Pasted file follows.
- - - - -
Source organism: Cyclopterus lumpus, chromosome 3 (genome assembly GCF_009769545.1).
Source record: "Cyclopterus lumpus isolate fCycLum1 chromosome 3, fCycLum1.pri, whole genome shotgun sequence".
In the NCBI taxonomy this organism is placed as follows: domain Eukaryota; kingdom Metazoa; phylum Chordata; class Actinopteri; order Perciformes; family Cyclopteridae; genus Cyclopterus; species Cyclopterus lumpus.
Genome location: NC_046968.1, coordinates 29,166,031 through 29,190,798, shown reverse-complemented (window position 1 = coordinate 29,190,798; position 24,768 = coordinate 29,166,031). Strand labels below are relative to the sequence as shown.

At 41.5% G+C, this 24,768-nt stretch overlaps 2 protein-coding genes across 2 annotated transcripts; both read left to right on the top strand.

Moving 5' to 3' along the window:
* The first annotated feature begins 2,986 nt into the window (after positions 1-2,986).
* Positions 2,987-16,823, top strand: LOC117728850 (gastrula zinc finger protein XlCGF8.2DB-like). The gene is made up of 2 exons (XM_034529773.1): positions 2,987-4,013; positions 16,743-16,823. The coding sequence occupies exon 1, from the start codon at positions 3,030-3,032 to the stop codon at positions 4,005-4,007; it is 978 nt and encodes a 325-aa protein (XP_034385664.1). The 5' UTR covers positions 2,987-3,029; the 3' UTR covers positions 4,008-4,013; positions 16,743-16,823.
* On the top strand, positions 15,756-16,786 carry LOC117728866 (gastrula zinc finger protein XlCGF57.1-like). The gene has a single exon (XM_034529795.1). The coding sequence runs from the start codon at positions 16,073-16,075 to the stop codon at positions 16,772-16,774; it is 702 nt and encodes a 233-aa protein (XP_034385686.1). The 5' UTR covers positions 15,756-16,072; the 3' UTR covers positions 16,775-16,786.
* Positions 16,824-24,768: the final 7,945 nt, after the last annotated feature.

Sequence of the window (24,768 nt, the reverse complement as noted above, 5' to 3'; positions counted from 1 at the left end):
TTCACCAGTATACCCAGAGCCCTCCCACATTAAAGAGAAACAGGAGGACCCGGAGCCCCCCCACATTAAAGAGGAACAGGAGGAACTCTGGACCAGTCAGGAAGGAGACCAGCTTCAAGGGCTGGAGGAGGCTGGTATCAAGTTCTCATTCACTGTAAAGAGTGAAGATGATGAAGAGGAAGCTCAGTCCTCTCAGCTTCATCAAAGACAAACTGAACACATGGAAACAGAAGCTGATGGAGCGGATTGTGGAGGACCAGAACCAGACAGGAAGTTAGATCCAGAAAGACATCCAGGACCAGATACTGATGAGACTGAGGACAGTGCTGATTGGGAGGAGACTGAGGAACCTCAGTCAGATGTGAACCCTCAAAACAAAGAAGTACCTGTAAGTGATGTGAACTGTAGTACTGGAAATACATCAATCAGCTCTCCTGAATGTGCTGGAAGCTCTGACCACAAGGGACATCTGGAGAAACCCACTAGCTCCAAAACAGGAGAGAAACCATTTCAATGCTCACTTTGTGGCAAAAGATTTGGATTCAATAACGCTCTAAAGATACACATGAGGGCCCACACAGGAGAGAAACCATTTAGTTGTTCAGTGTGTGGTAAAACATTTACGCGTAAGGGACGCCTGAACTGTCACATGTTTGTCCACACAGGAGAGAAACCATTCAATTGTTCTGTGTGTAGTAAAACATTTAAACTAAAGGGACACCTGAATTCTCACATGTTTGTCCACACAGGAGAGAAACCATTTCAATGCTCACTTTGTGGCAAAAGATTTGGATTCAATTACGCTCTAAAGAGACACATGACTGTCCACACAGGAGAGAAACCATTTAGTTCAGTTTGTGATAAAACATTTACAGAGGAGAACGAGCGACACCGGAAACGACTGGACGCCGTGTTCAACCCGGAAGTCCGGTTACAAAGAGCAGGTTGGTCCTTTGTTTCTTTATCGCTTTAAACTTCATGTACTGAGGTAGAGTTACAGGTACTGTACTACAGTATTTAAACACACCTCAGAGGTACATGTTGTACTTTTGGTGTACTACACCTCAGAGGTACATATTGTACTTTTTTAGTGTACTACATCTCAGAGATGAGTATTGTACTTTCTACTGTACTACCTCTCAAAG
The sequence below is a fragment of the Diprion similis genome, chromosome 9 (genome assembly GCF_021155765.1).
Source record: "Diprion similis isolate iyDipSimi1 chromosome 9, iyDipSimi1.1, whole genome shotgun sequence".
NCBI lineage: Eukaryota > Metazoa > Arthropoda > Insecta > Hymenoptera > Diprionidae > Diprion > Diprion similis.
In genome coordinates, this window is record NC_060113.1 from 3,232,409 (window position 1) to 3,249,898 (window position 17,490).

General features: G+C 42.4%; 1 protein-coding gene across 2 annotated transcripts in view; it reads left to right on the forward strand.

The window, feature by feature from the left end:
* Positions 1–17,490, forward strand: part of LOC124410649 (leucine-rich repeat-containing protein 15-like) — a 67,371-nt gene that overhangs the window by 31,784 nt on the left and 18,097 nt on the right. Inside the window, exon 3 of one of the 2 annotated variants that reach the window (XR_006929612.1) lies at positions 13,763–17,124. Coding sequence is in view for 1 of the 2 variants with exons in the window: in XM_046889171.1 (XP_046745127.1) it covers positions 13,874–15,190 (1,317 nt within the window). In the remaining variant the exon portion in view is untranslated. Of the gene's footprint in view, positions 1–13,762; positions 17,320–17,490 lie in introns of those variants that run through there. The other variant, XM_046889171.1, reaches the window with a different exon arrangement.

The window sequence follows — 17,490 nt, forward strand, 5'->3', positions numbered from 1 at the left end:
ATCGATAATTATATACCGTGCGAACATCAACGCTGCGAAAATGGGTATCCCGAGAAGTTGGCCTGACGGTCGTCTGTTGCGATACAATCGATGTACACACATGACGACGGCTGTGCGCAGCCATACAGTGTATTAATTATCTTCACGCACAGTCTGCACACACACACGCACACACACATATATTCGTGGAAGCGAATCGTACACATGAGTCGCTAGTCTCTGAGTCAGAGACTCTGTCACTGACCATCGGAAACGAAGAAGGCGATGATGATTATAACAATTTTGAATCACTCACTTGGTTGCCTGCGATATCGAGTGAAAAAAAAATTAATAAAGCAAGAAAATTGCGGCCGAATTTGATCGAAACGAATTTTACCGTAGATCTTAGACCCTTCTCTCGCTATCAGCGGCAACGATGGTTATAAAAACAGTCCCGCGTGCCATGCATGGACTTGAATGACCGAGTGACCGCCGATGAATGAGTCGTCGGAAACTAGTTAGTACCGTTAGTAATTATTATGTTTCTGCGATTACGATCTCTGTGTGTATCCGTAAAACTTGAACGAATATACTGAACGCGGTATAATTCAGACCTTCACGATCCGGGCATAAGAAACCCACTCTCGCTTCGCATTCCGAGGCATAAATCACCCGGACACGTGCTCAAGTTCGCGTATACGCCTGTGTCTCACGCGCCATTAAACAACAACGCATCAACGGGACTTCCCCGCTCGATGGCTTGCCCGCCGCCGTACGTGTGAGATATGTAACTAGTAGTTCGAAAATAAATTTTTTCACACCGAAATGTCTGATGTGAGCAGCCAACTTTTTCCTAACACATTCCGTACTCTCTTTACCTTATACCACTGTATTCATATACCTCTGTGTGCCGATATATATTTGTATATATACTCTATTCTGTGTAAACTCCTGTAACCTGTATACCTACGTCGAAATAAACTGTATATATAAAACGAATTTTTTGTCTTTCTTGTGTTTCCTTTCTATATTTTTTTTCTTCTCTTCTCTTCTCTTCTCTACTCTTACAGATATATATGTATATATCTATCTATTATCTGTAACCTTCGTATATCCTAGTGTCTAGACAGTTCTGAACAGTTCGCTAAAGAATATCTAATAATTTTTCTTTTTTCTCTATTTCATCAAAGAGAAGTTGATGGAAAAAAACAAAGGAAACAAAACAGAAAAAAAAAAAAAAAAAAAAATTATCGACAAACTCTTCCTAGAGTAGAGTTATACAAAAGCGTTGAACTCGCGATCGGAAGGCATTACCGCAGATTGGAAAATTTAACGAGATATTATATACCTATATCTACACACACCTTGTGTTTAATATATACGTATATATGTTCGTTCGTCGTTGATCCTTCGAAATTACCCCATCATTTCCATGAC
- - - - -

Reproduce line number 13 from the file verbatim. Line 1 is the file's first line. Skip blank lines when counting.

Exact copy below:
The sequence below is a fragment of the Diprion similis genome, chromosome 9 (genome assembly GCF_021155765.1).